Exhale and breathe in 2015 with Jesus

Exhale, ye merry gentlemen and gentlewomen, by the time you read these words of mine the lovely chaos of Christmas will have come and gone. None of us can know what the next day will bring, but if the established order of Christmases past prevails, I can project a few things with a degree of certainty. There’s a solid good chance my man will be on a deer stand and I’ll be attempting to recover some semblance of order here in the old homestead after the departure of our grown kids and their precious wee ones. That would be five grands under the age of six and let me tell you, those little people know how to rock around a Christmas tree!

I also feel confident projecting a couple of other things that will be happening. One, I’ll have my face on because Mama trained me to put it on first thing every morning. If you weren’t raised by a Southern Mama you might be confused by that phrasing, but southern women will know that I’m talking about having my makeup on, even if it’s just light mascara and lipstick. I don’t like to start the day without it.

Quiet Humans at Restjpeg

I can also tell you that, if at all possible, I’ll have found a quiet block of time to train my eyes on God. Having my face on before I start the day is big to this southern belle, but the Spirit of God has taught me that seeking Him first thing every morning is a more precious, more valuable habit, and it’s of far greater consequence for me and for those around me.

If you don’t have this practice, my friend, 2015 looms as an empty slate offering fresh opportunities to embark upon a life-saving, life-transforming relationship with God through the sweet gift of His son Jesus. Blessed be our amazing Savior, Immanuel, God with us. Won’t you join me?

Let’s be ill content to start a day without having our face turned towards Him.

Live Intentionally

My older sisters and I grew up in rural Louisiana. We were blessed with free time to amuse ourselves and plenty of wide open countryside to act out whatever our imaginations could invent. Papa’s fuel tanks became our inexhaustible horses. We cowgirls saddled them up to fight and prevail over bands of warring Indians. Cane poles lining our ditches were stripped and used as building materials in the construction of what we considered to be elaborate forts, worthy of overnight stays. Sadly, Mama was the building inspector. Our efforts fell short of her required code for adequate lodging.

We were also fond of any and all activities requiring a good sense of balance. Pony-tailed dare devils, we graduated from climbing trees to exploring the roof of Papa’s tractor shed and walking the rails of the bridge by our house.

Last month I watched a fellow tight roping between two tall buildings in Chicago. Oh, sure, his audience was a tad larger, and the danger he faced was far graver, but I still identified with his slow and steady movements. Focus is everything for us high-wire performers.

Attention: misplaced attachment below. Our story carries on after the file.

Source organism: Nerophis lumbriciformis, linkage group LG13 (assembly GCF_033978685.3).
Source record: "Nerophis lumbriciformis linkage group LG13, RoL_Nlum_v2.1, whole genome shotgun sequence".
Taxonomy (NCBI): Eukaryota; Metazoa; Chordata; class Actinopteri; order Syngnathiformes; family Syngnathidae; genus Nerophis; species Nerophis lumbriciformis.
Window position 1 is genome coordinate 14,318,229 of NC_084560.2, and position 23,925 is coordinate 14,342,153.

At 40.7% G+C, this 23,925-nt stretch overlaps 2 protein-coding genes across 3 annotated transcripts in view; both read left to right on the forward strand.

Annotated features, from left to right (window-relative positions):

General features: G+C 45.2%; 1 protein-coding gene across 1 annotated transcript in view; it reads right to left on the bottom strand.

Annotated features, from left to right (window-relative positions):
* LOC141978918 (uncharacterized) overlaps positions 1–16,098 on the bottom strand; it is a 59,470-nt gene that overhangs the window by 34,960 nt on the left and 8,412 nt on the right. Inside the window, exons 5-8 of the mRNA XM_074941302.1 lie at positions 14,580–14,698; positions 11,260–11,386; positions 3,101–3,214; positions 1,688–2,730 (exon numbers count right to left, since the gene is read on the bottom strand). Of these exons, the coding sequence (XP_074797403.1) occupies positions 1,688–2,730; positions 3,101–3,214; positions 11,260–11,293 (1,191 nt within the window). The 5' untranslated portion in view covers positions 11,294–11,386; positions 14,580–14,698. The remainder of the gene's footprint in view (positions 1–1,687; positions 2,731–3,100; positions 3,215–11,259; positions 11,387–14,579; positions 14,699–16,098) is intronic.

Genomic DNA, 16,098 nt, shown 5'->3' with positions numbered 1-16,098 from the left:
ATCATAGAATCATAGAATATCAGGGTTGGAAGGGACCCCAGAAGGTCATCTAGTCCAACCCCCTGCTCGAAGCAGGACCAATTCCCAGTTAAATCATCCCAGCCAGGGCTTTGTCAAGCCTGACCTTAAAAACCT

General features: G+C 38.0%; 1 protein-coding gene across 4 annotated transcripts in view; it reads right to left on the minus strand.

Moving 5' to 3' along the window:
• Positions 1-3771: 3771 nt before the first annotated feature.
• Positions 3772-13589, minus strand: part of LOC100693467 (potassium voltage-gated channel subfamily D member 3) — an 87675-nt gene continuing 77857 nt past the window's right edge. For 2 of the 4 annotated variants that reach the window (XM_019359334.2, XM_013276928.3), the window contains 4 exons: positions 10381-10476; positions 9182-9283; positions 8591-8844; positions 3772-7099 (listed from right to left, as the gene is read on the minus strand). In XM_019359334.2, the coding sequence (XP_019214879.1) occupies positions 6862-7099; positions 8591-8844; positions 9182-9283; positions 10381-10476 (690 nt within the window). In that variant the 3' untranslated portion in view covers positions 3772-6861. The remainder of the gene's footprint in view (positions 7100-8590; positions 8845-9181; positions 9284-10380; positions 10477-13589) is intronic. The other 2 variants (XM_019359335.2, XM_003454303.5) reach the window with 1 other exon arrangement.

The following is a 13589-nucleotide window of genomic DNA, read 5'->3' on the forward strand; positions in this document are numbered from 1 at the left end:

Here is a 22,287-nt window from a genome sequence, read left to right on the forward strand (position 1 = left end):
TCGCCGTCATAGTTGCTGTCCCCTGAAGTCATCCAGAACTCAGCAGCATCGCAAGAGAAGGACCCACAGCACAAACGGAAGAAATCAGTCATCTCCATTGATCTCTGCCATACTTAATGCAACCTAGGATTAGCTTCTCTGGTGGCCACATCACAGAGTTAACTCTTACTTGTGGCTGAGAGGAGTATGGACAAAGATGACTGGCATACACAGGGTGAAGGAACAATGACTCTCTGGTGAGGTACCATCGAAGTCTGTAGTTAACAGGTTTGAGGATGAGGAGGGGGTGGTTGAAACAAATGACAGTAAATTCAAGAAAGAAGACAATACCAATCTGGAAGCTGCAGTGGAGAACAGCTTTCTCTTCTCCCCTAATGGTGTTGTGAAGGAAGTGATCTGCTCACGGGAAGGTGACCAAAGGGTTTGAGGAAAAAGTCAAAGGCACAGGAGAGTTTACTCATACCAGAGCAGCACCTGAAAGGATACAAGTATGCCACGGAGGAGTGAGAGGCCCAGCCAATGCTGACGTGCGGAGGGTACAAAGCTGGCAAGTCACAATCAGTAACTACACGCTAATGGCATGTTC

All joking aside, as I watched Nik Wallenda walking very intentionally, with his eyes straight ahead I thought of a passage from the fourth chapter of Proverbs. In it we’re instructed to give our attention to God’s words and not let them drift from our sight, for from them flows life itself! We’re told to let our eyes look directly ahead and our gaze be fixed straight in front of us, to watch the path of our feet so that all of our ways will be established. Eyes fixed, gazed focused, it sounds serious because it is. The dangers of not living intentionally are even graver than the consequences of ambling aimlessly across a high-wire, far above the city streets.

My friend, Advent has begun. There’s no better time than this present moment to fix our eyes on Jesus, the Word of God who took on flesh. To be apart from Him is death but in Him is life itself.

Hugs, Shellie

Home Sweet Home

Dorothy murmured of it in her sleep as she dreamed of returning. Accolades to it have been stitched, painted, and printed on everything imaginable and recording artists have sung its praises all over the world. And yes, with Thanksgiving close behind us and Christmas being right around the corner, it seems fitting to acknowledge one of the most well-known and beloved tunes of them all. That would be the late Perry Como’s 1954 classic, “There’s No Place Like Home for the Holidays.”

Of course, I’m talking about our homes today and the odes we give them.

Yours truly has been on the road more than I’ve been off of lately, so home is feeling especially wonderful and cozy to me right now as I sit beside the fire penning these thoughts. Home is where we feel the safest and rest the best. Be it castle or cottage, there’s no place like home.


They say you can never go home again. I get that. I realize they’re saying we can never really return home because we aren’t the same people who lived there, that even if home hasn’t changed, we have. If our early homes were happy, like my own, that can fill us with nostalgia, a familiar blend of joyful memories tinged with sadness because we can’t go back. For others, whose childhood homes were filled with more pain than pleasure, I would imagine knowing you can’t go home suits you fine. If that’s you, dear reader, I’m sorry. I’m truly sorry about what was, but I hope to encourage you today in what can be.

You and I have a perfect home, one made without hands. Deuteronomy 33.27 teaches us that the eternal God is our dwelling place, and underneath us are His everlasting arms. Regardless of how we started this life, we’re invited to spend eternity in the sweet refuge of God’s embrace.

And here’s the news I most love to share about our dwelling pace: In Christ Jesus, we can be both already there and looking forward to the day when we never have to leave. Home Sweet Home, indeed.

Hugs, Shellie